We consider the hardness of approximation of optimization problems from the point of view of definability. For many NP-hard optimization problems it is known that, unless P = NP, no polynomial-time algorithm can give an approximate solution guaranteed to be within a fixed constant factor of the optimum. We show, in several such instances and without any complexity theoretic assumption, that no algorithm that is expressible in fixed-point logic with counting (FPC) can compute an approximate solution. Since important algorithmic techniques for approximation algorithms (such as linear or semidefinite programming) are expressible in FPC, this yields lower bounds on what can be achieved by such methods. The results are established by showing lower bounds on the number of variables required in first-order logic with counting to separate instances with a high optimum from those with a low optimum for fixed-size instances.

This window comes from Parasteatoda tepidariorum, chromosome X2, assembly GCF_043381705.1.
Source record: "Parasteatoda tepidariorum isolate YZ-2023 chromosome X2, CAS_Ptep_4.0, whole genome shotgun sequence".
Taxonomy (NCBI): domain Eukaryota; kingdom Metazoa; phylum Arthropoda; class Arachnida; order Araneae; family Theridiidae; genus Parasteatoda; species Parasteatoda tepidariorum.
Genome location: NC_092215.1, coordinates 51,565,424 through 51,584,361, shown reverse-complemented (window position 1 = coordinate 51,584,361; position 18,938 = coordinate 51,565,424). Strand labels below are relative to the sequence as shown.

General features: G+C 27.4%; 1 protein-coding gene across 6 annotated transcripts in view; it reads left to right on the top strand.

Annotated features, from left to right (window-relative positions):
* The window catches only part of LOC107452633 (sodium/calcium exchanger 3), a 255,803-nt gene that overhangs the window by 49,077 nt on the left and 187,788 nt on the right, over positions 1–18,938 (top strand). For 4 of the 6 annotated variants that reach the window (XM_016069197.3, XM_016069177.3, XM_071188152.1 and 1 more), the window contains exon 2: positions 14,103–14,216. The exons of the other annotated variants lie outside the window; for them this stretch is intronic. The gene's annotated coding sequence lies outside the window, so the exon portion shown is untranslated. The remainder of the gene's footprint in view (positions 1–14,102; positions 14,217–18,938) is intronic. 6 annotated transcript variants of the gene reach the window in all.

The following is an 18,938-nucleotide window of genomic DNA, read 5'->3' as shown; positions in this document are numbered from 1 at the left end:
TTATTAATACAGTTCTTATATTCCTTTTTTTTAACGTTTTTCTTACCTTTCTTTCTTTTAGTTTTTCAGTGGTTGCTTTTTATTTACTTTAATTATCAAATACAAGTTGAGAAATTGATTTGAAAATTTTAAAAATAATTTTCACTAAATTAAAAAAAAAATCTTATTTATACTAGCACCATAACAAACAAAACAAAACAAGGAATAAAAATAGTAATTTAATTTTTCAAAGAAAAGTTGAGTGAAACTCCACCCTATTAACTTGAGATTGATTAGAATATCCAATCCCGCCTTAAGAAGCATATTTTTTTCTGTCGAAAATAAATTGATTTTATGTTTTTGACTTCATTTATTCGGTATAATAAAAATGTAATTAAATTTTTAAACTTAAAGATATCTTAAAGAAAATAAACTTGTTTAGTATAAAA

This is joint work with Albert Atserias (Barcelona).